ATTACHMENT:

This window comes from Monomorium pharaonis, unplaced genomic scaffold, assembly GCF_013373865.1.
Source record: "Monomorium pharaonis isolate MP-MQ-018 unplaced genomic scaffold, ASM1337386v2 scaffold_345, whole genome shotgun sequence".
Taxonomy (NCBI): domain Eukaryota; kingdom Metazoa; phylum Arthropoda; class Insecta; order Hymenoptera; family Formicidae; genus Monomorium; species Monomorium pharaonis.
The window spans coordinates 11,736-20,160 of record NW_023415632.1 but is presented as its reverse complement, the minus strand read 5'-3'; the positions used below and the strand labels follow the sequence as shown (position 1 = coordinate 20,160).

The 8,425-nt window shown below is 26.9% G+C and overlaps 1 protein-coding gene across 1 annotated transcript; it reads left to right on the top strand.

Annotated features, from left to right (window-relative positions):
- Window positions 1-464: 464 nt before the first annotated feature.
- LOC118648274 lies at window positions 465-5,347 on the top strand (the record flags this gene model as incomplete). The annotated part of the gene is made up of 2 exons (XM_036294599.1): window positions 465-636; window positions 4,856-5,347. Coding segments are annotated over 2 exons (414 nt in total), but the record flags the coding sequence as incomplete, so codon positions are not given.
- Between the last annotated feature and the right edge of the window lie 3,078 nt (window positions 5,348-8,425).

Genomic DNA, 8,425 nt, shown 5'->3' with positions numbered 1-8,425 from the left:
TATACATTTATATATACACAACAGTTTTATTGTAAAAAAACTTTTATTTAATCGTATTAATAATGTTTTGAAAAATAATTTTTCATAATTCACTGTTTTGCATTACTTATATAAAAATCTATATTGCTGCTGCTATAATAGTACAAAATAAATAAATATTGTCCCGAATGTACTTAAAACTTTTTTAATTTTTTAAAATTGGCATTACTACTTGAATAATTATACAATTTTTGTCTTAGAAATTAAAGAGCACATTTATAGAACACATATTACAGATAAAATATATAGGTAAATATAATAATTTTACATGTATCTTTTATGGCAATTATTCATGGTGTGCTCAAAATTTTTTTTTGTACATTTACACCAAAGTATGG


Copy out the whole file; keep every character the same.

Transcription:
This window comes from Monomorium pharaonis, unplaced genomic scaffold, assembly GCF_013373865.1.
Source record: "Monomorium pharaonis isolate MP-MQ-018 unplaced genomic scaffold, ASM1337386v2 scaffold_345, whole genome shotgun sequence".
Taxonomy (NCBI): domain Eukaryota; kingdom Metazoa; phylum Arthropoda; class Insecta; order Hymenoptera; family Formicidae; genus Monomorium; species Monomorium pharaonis.
The window spans coordinates 11,736-20,160 of record NW_023415632.1 but is presented as its reverse complement, the minus strand read 5'-3'; the positions used below and the strand labels follow the sequence as shown (position 1 = coordinate 20,160).

The 8,425-nt window shown below is 26.9% G+C and overlaps 1 protein-coding gene across 1 annotated transcript; it reads left to right on the top strand.

Annotated features, from left to right (window-relative positions):
- Window positions 1-464: 464 nt before the first annotated feature.
- LOC118648274 lies at window positions 465-5,347 on the top strand (the record flags this gene model as incomplete). The annotated part of the gene is made up of 2 exons (XM_036294599.1): window positions 465-636; window positions 4,856-5,347. Coding segments are annotated over 2 exons (414 nt in total), but the record flags the coding sequence as incomplete, so codon positions are not given.
- Between the last annotated feature and the right edge of the window lie 3,078 nt (window positions 5,348-8,425).

Genomic DNA, 8,425 nt, shown 5'->3' with positions numbered 1-8,425 from the left:
TATACATTTATATATACACAACAGTTTTATTGTAAAAAAACTTTTATTTAATCGTATTAATAATGTTTTGAAAAATAATTTTTCATAATTCACTGTTTTGCATTACTTATATAAAAATCTATATTGCTGCTGCTATAATAGTACAAAATAAATAAATATTGTCCCGAATGTACTTAAAACTTTTTTAATTTTTTAAAATTGGCATTACTACTTGAATAATTATACAATTTTTGTCTTAGAAATTAAAGAGCACATTTATAGAACACATATTACAGATAAAATATATAGGTAAATATAATAATTTTACATGTATCTTTTATGGCAATTATTCATGGTGTGCTCAAAATTTTTTTTTGTACATTTACACCAAAGTATGG